This article was originally published on Special Needs Resources Foundation of San Diego
As if tax season isn’t already an overwhelming task for families caring for loved ones with special needs, 2020 ushered in a unique set of changes and challenges. To help lend clarity to the chaos, consider the following tax tips and consult a tax professional. Hopefully, these resources will help simplify the process.
Impairment-Related Work Expenses: If your loved one with special needs has work-related expenses, be sure to keep a record of them. They can play an important role in reducing taxable income. The IRS allows a deduction for Impairment-Related Work Expenses (IRWE) like transportation to and from work, medicine, medical supplies, medical devices and service animals. These work expenses can be significant, not only by reducing your tax bill, but also by helping a person with a disability maintain eligibility to receive Supplemental Security Income (SSI). For more information on IRWE, click here.
Medical and Dental Expenses: Gather your unreimbursed medical and dental bills. Anything doctor-prescribed may qualify as a deduction. Expenses that exceed 7.5 percent of your Adjusted Gross Income (AGI) are deductible. This TurboTax article discusses how the deduction works. AGI is your gross income minus adjustments to income, such as student loan interest, alimony payments and contributions to a retirement account.
Dependent Considerations: If you are paying for more than half of the support of your adult child or elder parent, you may be able to claim that person as a dependent.
Child and Dependent Care Credit: Take note of the dependent care credit. This is an actual credit—not a deduction—that may allow you to claim up to $3,000 for one person, or $6,000 for two or more people. Details on the dependent care credit from the IRS can be found here. If you are paying someone to look after your children or another person in your home while you work, you may be eligible for this credit. TurboTax provides an explanation of what qualifies here.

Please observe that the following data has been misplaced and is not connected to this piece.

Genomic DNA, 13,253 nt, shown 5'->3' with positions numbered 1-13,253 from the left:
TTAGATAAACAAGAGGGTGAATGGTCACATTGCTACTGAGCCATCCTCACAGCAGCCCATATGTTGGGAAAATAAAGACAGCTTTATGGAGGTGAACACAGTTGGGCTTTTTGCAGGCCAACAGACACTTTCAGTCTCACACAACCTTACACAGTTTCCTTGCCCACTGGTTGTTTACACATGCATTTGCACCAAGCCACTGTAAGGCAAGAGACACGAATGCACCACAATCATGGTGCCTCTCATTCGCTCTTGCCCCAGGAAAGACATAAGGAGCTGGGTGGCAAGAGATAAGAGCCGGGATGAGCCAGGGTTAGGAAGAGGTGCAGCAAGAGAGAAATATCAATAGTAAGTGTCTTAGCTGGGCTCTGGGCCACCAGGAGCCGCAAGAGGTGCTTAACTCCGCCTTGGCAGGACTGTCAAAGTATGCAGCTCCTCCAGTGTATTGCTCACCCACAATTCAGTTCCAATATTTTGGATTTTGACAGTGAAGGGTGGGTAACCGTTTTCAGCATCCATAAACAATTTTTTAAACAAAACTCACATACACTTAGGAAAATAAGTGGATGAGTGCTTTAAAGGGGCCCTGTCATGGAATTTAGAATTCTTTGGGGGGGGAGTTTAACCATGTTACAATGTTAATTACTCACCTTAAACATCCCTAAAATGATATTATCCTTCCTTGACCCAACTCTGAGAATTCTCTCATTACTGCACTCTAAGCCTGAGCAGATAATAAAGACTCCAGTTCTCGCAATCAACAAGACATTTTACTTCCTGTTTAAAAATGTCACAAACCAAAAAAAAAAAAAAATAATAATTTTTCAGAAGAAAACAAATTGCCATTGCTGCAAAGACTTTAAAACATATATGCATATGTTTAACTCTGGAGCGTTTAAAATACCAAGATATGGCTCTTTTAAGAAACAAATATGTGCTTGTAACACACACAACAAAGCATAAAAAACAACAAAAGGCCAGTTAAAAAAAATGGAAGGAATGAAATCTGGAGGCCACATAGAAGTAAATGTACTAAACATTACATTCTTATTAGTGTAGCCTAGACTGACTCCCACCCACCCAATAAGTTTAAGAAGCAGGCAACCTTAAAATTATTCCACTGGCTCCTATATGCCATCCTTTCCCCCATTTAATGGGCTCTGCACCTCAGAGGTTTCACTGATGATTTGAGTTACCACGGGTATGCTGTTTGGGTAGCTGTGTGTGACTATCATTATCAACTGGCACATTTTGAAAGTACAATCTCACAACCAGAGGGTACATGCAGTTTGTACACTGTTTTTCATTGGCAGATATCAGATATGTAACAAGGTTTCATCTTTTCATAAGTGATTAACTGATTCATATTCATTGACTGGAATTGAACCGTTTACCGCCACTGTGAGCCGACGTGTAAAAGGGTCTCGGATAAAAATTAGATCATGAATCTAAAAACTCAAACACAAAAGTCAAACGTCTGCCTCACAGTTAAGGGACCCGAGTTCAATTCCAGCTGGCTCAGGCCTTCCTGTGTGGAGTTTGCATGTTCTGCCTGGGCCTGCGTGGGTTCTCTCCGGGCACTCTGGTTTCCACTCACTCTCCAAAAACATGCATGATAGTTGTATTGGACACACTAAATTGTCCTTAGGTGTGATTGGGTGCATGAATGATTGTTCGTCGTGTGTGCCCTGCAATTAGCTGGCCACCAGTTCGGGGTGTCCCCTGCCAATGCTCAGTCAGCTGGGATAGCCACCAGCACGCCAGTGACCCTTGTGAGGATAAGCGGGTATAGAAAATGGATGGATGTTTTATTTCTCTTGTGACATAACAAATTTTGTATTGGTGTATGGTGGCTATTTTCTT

Conference Registration Fees: If you paid any medical conference registration fees to learn more about your loved one’s disability, those expenses can be deducted as a medical expense.
Unemployment Benefits: If you collected unemployment last year, those benefits must be included in your federal gross income. Check whether you had tax withholdings made from the checks or made estimated payments. Some states don’t tax unemployment income, so check the rules in your state.
Earned Income Tax Credit: You may qualify for the Earned Income Tax Credit, which provides a credit between $538–$6,660, depending on the number of qualifying children you have, your tax filing status (e.g., single, married filing jointly, etc.) and how much you earned, less adjustments. More information on the Earned Income Tax Credit from the IRS can be found here.
Savers Credit: Be sure to check your eligibility for the Savers Credit, which can provide up to a $1,000 tax credit (or $2,000 for a married couple filing a joint return).
Charitable Donations: If you donated money to a charitable organization, you can take a $300 deduction, even if you don’t itemize your deductions.
Stimulus Checks: If your income was down last year (from the year before), consider filing your taxes as soon as possible. Stimulus checks are based on whatever the IRS has on file for you when the check is issued.
Be sure that you—with the assistance of a tax professional and investment advisor—are taking full advantage of these opportunities.